In a Midwestern city better known for beer than spirituality, a sixth-generation Jewish Jerusalemite discovered Judaism.
“I was a secular Israeli before. Going there was like, ‘Eureka! You can be Jewish without wearing a black hat,'” said Rabbi Nir Barkin about finding Reform Judaism during his stint as a Jewish Agency emissary in Milwaukee, Wisconsin, from 1999 to 2003.
“The Reform stream definitely fit in my wider perspective of being a human being. Being a Reform Jew is not just keeping kosher, etc,” he said. Reform Judaism, he said, includes looking into racism, gender discrimination, and other topics of social activism close to his heart.
Upon his return to Israel he attended the Hebrew Union College in Jerusalem and after his ordination as a Reform rabbi, he served for 11 years at Congregation YOZMA, a growing community with some 1,000 families in the central Israeli town of Modiin.
“I know many in the movement who are facing animosity, hatred sometimes. But I’ve never faced a personal attack. Sometimes it has looked to friends and wider Israelis as a little weird, but while weird, also special,” he said.
Two years ago, however, Barkin left the pulpit to direct the Diaspora-Israel Department of the Israel Reform Movement. As such, he is a key partner in a joint venture financed equally with the Diaspora Ministry, which is aimed at strengthening and building relationships between Reform synagogues inside and outside of Israel.
The venture has just completed 18 months with a budget of NIS 1.6 million ($416,000). The contract was recently renewed for a further year and a half (with the budget still in negotiations), by the end of which time he aims to have connected 37 Israeli Reform communities with another 120 around the world.
The program is part of “Domim-aLike,” an umbrella organization that creates and oversees the map of partnerships between Israeli and world Reform congregations. It publishes educational and communal resources, enables face-to-face encounters, and creates new media platforms for connections Partners meet virtually once a month and once a year an Israeli leader goes abroad to local Diaspora communities.
The initiative has also created a new holiday, “Diaspora-Israel Day,” which is marked on the seventh of the Hebrew calendar month of Marcheshvan. Domim has generated a “festive tractate” in Hebrew, English, Russian, French, Spanish and German that can be used to mark the fact that, according to Barkin, Jews have lived in the Diaspora for the past 5,000 years — “since the beginning.” At almost 3 million Jews worldwide, Progressive Jewry is a vital part of today’s Diaspora.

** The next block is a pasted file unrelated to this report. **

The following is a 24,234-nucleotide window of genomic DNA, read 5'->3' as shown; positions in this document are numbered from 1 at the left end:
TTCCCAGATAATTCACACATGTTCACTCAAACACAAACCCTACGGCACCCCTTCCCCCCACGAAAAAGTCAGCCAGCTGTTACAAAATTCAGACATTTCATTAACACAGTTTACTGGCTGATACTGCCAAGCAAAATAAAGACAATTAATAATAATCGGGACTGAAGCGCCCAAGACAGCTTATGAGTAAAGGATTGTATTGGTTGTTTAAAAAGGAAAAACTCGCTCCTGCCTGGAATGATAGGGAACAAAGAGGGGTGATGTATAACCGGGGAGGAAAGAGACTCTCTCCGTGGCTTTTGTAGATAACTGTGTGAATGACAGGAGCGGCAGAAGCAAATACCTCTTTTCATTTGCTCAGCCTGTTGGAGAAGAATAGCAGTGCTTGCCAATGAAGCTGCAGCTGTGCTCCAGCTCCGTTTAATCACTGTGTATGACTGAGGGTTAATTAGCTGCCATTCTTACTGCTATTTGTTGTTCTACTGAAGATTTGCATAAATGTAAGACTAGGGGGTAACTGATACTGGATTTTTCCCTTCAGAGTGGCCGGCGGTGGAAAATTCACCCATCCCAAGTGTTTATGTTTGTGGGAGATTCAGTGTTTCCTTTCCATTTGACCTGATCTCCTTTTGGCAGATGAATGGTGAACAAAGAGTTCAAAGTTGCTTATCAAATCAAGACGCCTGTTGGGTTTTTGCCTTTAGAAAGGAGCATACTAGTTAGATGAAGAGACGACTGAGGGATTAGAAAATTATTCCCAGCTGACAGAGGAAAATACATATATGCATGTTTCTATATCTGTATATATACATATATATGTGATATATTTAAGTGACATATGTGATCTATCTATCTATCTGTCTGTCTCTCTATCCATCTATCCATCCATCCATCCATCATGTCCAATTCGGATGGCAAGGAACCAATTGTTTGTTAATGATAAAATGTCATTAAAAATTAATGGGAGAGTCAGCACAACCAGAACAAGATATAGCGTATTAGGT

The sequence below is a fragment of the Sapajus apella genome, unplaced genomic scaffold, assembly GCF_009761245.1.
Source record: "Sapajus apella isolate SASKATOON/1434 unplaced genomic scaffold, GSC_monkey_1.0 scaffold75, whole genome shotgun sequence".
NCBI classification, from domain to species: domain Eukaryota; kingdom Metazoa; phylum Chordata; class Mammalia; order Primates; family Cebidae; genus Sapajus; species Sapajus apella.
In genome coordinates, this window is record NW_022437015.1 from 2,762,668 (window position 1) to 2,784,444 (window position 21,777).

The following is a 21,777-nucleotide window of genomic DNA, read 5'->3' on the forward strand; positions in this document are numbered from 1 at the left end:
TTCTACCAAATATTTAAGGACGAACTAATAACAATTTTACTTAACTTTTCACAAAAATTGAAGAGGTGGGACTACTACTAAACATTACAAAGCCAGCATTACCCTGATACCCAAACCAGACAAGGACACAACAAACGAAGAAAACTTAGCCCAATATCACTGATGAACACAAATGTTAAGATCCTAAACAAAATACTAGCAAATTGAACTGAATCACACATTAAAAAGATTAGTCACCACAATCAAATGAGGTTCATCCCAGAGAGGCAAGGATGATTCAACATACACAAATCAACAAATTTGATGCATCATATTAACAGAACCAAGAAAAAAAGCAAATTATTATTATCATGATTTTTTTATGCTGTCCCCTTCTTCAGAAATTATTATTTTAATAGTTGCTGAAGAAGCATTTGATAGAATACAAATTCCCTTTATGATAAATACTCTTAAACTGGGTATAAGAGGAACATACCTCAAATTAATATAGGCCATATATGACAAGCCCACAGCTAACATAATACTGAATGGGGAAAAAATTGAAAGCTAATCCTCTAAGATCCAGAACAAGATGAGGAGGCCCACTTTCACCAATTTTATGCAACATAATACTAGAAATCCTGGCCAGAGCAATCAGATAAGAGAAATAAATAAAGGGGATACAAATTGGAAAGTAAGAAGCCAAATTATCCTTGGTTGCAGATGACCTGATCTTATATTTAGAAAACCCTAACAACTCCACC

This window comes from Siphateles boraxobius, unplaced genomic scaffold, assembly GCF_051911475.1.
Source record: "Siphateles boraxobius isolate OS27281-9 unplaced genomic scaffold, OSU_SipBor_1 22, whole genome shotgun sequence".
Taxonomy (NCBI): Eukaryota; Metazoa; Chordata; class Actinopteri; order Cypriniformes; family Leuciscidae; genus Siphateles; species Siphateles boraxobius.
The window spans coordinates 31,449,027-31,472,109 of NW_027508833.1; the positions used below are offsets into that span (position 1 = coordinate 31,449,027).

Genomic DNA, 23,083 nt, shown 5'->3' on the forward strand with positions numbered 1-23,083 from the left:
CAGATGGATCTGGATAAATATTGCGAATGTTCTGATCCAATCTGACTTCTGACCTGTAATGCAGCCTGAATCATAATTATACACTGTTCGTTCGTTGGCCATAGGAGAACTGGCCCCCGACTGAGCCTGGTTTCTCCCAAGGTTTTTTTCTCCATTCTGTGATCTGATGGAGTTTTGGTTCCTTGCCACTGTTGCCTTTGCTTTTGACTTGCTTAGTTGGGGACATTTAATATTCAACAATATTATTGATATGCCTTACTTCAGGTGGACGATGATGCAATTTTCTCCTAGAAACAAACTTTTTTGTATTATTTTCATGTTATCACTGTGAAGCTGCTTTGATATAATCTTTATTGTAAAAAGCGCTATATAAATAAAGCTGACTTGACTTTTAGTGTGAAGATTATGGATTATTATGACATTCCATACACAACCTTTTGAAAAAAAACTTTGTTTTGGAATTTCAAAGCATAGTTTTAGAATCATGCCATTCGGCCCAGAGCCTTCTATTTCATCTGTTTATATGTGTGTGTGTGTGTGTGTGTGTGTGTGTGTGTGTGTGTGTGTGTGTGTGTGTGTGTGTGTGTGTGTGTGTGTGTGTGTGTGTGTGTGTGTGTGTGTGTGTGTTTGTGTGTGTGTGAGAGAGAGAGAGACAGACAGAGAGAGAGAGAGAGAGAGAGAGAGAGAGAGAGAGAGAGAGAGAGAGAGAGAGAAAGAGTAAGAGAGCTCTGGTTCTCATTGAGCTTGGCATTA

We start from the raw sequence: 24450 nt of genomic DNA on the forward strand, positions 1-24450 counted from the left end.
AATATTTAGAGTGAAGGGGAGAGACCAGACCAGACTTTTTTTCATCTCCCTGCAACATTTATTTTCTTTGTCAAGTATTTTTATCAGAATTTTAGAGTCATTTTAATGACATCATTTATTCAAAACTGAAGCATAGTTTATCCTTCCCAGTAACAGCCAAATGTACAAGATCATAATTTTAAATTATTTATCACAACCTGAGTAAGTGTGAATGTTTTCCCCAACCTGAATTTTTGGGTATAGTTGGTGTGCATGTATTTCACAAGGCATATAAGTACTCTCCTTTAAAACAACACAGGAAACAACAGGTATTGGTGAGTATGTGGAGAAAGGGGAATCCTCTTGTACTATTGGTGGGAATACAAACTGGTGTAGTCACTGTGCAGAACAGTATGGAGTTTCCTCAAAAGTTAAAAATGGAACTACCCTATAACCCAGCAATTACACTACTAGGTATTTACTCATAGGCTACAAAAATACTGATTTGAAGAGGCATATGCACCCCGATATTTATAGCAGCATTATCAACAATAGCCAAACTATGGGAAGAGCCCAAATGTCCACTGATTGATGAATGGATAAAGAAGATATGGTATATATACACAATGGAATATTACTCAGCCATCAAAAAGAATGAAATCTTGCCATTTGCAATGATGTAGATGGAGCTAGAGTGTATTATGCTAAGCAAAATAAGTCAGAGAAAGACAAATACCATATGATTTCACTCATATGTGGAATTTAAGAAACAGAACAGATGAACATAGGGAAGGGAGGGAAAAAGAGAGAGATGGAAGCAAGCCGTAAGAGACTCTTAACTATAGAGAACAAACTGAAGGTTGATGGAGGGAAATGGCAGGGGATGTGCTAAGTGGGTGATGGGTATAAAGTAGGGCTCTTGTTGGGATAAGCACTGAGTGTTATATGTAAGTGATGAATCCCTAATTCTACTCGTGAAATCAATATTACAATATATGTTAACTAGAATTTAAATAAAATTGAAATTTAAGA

Through programs like Domim and its Conservative movement counterpart, the Israeli government is invested and investing in its relationship with the Diaspora.
Diaspora Minister Naftali Bennett told The Times of Israel that, as the fate of Diaspora Jewry is one of his greatest worries for Israel, “We need to work with different groups and organizations to ensure the future of the Jewish people, and that is what we are doing.”
Reform has reached critical mass in Israel
In Israel, according to Barkin, Reform is currently a grassroots movement. Whereas from 1950-2000, it was more top-down, in which “our founding rabbis in Israel were holding the door open with their feet,” since 2000, it has become a grassroots movement. Currently, there are some 55 Reform synagogues in Israel and Israeli Reform rabbis are officiating at between 300-500 weddings a year, said Barkin.
“That’s 5,000 weddings in the past 10 years. What happens if they decide to divorce? These questions cannot be ignored,” he said.
Now that Reform is reaching critical mass in Israel, the movement’s opinions must be taken into consideration, especially at trigger-point sites such as the Western Wall, which affect all of world Jewry.
“The issue is not necessary a Kotel or The Kotel. The issue is pushing back so as not to undermine the 3 million Reform and Progressive Jews outside of Israel. It’s not just about the Women of the Wall — who are not all Reform — we’re talking about a symbol of the Jewish people,” said Barkin.
“When we were away from our symbol because of objective reasons — outside of Israel, conquest of the Jordanians — still every Jew around the world was yearning towards the Western Wall,” said Barkin.
“Now it is in our hands, but who controls it? A small cult in the Jewish people. This cult has the legitimacy to practice as they want, but cannot control one of the symbols of the Jewish people and enforce a segregation, dictating rules which were never there up until 20 years ago,” he said.
“They [the ultra-Orthodox] have conquered the Western Wall and dictated their fanatic rules, and by that repelled 3 million from the sacred place,” said Barkin.
“It’s not just the headlines — it’s the aggravation, the frustration spilling over into the Disapora… One headline about the Kotel pushes us back years. These are forces which are impacting Diaspora Jews because they are emotional. I can talk to them cognitively about art, the uniqueness of the Jewish people. Then comes someone who spits in their faces,” said Barkin.
The cooperation among clergy he witnessed in Milwaukee among different denominations is his model and dream for working alongside the rabbinate in Israel. It will happen, he said, “during the Jubilee.”
“I don’t expect the chief rabbis to think like me, but I expect and demand that they value the work I do,” Barkin said.